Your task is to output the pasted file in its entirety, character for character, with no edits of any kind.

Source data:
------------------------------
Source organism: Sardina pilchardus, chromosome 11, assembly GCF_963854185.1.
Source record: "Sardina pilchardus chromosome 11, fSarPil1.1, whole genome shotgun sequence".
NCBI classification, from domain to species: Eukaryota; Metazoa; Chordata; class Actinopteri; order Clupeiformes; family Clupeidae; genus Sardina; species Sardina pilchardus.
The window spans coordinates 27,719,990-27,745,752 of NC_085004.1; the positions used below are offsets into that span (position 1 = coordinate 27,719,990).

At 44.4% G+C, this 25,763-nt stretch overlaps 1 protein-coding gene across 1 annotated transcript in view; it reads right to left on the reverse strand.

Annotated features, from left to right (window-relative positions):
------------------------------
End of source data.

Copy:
Source organism: Sardina pilchardus, chromosome 11, assembly GCF_963854185.1.
Source record: "Sardina pilchardus chromosome 11, fSarPil1.1, whole genome shotgun sequence".
NCBI classification, from domain to species: Eukaryota; Metazoa; Chordata; class Actinopteri; order Clupeiformes; family Clupeidae; genus Sardina; species Sardina pilchardus.
The window spans coordinates 27,719,990-27,745,752 of NC_085004.1; the positions used below are offsets into that span (position 1 = coordinate 27,719,990).

At 44.4% G+C, this 25,763-nt stretch overlaps 1 protein-coding gene across 1 annotated transcript in view; it reads right to left on the reverse strand.

Annotated features, from left to right (window-relative positions):